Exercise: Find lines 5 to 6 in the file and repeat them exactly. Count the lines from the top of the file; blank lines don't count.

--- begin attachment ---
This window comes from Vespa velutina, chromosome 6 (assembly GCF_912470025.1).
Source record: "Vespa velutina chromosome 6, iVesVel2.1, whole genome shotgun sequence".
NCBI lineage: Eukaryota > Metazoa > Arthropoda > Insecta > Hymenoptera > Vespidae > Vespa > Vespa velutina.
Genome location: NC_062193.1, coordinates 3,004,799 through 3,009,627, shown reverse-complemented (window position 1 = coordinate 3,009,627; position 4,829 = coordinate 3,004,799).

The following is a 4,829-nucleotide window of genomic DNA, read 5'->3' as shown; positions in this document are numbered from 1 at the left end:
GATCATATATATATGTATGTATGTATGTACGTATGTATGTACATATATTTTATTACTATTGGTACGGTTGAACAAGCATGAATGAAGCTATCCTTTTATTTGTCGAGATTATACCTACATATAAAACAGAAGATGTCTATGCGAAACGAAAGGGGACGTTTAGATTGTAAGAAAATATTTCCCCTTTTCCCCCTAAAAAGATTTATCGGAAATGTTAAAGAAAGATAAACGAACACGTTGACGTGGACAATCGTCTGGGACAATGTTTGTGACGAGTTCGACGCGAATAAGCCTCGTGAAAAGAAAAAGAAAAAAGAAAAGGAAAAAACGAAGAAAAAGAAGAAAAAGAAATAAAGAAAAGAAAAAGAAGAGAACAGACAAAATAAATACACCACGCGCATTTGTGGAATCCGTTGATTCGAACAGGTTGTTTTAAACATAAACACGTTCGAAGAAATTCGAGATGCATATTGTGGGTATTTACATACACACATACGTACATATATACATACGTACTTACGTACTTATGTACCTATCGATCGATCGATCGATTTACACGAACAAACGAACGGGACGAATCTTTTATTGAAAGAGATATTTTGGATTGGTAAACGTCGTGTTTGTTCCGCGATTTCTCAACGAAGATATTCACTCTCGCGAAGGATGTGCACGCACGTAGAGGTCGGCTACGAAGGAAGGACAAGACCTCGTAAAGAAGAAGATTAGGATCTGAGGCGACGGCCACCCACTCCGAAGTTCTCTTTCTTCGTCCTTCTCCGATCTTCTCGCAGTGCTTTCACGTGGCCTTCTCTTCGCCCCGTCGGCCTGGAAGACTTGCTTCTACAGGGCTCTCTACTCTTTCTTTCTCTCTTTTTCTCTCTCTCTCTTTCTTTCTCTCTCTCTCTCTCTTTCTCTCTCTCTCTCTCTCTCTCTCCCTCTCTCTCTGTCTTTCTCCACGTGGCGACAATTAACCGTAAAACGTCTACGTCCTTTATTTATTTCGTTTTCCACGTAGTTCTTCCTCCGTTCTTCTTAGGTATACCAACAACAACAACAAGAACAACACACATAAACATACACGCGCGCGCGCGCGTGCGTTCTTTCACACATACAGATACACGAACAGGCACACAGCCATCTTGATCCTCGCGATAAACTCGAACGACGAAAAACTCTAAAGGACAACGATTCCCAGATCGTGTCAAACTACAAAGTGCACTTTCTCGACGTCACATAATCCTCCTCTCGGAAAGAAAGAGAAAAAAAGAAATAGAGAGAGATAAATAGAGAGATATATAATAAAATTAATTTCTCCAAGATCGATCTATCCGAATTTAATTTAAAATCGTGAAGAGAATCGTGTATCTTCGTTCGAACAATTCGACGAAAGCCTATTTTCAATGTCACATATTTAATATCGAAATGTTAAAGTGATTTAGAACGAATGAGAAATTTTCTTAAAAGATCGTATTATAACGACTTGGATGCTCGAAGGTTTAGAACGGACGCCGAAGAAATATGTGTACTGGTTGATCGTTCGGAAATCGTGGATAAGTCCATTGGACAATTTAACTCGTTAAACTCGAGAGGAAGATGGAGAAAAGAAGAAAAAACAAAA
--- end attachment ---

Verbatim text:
The following is a 4,829-nucleotide window of genomic DNA, read 5'->3' as shown; positions in this document are numbered from 1 at the left end:
GATCATATATATATGTATGTATGTATGTACGTATGTATGTACATATATTTTATTACTATTGGTACGGTTGAACAAGCATGAATGAAGCTATCCTTTTATTTGTCGAGATTATACCTACATATAAAACAGAAGATGTCTATGCGAAACGAAAGGGGACGTTTAGATTGTAAGAAAATATTTCCCCTTTTCCCCCTAAAAAGATTTATCGGAAATGTTAAAGAAAGATAAACGAACACGTTGACGTGGACAATCGTCTGGGACAATGTTTGTGACGAGTTCGACGCGAATAAGCCTCGTGAAAAGAAAAAGAAAAAAGAAAAGGAAAAAACGAAGAAAAAGAAGAAAAAGAAATAAAGAAAAGAAAAAGAAGAGAACAGACAAAATAAATACACCACGCGCATTTGTGGAATCCGTTGATTCGAACAGGTTGTTTTAAACATAAACACGTTCGAAGAAATTCGAGATGCATATTGTGGGTATTTACATACACACATACGTACATATATACATACGTACTTACGTACTTATGTACCTATCGATCGATCGATCGATTTACACGAACAAACGAACGGGACGAATCTTTTATTGAAAGAGATATTTTGGATTGGTAAACGTCGTGTTTGTTCCGCGATTTCTCAACGAAGATATTCACTCTCGCGAAGGATGTGCACGCACGTAGAGGTCGGCTACGAAGGAAGGACAAGACCTCGTAAAGAAGAAGATTAGGATCTGAGGCGACGGCCACCCACTCCGAAGTTCTCTTTCTTCGTCCTTCTCCGATCTTCTCGCAGTGCTTTCACGTGGCCTTCTCTTCGCCCCGTCGGCCTGGAAGACTTGCTTCTACAGGGCTCTCTACTCTTTCTTTCTCTCTTTTTCTCTCTCTCTCTTTCTTTCTCTCTCTCTCTCTCTTTCTCTCTCTCTCTCTCTCTCTCTCCCTCTCTCTCTGTCTTTCTCCACGTGGCGACAATTAACCGTAAAACGTCTACGTCCTTTATTTATTTCGTTTTCCACGTAGTTCTTCCTCCGTTCTTCTTAGGTATACCAACAACAACAACAAGAACAACACACATAAACATACACGCGCGCGCGCGCGTGCGTTCTTTCACACATACAGATACACGAACAGGCACACAGCCATCTTGATCCTCGCGATAAACTCGAACGACGAAAAACTCTAAAGGACAACGATTCCCAGATCGTGTCAAACTACAAAGTGCACTTTCTCGACGTCACATAATCCTCCTCTCGGAAAGAAAGAGAAAAAAAGAAATAGAGAGAGATAAATAGAGAGATATATAATAAAATTAATTTCTCCAAGATCGATCTATCCGAATTTAATTTAAAATCGTGAAGAGAATCGTGTATCTTCGTTCGAACAATTCGACGAAAGCCTATTTTCAATGTCACATATTTAATATCGAAATGTTAAAGTGATTTAGAACGAATGAGAAATTTTCTTAAAAGATCGTATTATAACGACTTGGATGCTCGAAGGTTTAGAACGGACGCCGAAGAAATATGTGTACTGGTTGATCGTTCGGAAATCGTGGATAAGTCCATTGGACAATTTAACTCGTTAAACTCGAGAGGAAGATGGAGAAAAGAAGAAAAAACAAAA